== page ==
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New Maori Sports Tournament launched

New Maori Sports Tournament launched

With the Glasgow Commonwealth Games 2014 wrapped up, Gisborne Year 7 and 8 rangatahi now have their own unique sporting tournament to look forward to!

It’s the first time a Tākaro Tawhito Traditional Maori Games Tournament has been held in the district and games on offer include well known Ki-o-Rahi and the lesser known Horohopu and Tapu Ae.

Turanga Health has created the event as part of its ongoing work to increase physical activity amongst rangatahi. It’s the first time Turanga Health has managed three different Tākaro Tawhito at one tournament. “We’ve taken some new, but old, games to local schools and taught the rangatahi (youth) and teachers how to play,” says Population Health Kaiāwhina Shane Luke. “The interest has been phenomenal and it made sense to end the module with a tournament where the tauira (students) can test their skills against other kura (schools).”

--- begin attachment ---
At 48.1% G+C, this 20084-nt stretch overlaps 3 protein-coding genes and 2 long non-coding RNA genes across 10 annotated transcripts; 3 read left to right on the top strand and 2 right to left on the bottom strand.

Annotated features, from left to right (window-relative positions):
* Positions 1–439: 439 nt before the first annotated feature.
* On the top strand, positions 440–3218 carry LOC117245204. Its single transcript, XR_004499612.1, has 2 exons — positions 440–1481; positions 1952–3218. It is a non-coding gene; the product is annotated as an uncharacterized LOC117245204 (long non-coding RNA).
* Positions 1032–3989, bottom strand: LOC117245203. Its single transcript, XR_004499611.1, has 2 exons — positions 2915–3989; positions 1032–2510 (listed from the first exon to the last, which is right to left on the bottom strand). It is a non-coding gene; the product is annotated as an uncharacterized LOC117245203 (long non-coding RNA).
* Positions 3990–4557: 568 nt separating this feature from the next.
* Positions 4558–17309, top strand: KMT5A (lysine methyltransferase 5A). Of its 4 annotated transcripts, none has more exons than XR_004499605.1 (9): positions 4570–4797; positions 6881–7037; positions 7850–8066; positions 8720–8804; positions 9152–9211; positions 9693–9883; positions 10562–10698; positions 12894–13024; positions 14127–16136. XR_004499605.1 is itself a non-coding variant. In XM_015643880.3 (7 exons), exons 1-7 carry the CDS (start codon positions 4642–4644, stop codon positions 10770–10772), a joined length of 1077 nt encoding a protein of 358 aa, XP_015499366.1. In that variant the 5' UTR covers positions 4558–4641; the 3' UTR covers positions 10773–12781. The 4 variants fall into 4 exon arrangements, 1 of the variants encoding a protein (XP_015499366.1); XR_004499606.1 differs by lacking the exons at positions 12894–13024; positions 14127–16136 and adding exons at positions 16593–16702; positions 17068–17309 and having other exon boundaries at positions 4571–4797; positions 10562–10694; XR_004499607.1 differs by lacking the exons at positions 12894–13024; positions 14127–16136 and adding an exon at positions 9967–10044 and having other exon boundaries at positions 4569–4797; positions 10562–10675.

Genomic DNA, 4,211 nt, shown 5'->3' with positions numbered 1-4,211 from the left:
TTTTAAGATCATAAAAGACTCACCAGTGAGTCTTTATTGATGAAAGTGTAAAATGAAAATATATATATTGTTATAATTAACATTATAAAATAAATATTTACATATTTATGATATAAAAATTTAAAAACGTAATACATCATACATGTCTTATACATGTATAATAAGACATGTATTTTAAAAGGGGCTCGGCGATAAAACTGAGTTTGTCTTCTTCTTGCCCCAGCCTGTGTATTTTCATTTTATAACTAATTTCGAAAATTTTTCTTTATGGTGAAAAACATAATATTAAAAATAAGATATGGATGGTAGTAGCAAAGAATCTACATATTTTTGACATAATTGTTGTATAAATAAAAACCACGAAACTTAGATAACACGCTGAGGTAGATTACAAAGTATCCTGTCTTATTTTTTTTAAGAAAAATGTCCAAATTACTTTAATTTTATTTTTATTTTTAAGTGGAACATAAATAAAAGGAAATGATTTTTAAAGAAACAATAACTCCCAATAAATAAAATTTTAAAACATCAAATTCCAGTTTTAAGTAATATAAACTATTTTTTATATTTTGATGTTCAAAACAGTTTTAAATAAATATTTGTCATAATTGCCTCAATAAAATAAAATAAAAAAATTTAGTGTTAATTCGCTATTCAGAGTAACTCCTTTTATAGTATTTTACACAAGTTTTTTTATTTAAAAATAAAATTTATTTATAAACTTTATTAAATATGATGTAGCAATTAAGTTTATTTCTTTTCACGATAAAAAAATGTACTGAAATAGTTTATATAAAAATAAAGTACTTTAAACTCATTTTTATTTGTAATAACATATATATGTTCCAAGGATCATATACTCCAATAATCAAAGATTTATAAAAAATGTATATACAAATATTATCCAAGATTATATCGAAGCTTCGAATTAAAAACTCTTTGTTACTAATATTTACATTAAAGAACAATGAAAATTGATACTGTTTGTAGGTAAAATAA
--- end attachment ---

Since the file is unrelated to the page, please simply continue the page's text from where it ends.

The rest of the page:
For nearly a century, traditional Māori games have been abandoned in favour of popular European games such as rugby, cricket and netball. But games like Tapu Ae, Ki-o-Rahi and Horohopu are making a comeback. Revival of the games was assisted by the 2009 creation of Rangatahi Tu Rangatira or R2R, a Wellington-based Māori health organisation specializing in using Maori games as an activator for youth.

Horohopu is a game where rangatahi get to whirl a distance throwing poi called Poi Toa like a slingshot above their heads. “Kids love the distance throwing aspect of the game” says Shane. Tapu Ae is a large team game with attackers, defenders and lots of tackling or ripping depending on the age of the participants.

Turanga Health taught the games to rangatahi from Muriwai, Manutuke, Patutahi, Matawai, and Whatatutu Schools as well as Te Karaka Area School and Te Kura Kaupapa Māori o Ngā Uri a Maui. They will all have teams at the tournament which is expected to attract over 200 students.

Turanga Health is using the tournament to promote Rheumatic Fever prevention. Participants and parents are are reminded that if a child has a sore throat and especially if the family is Māori or Pacific, they need to be taken to a doctor, nurse or community worker and get a throat swab. Children and young people are the most likely to get rheumatic fever. It occurs after a ‘strep throat’ – a throat infection caused by Group A Streptococcus (GAS) bacteria.

The Year 7 and 8 Tākaro Tawhito Māori Games Tournament will be Tuesday 12 August 2014, at Te Kuri a Tuatai Marae, 307 Lytton Road, starting with karakia at 9am.

ENDS

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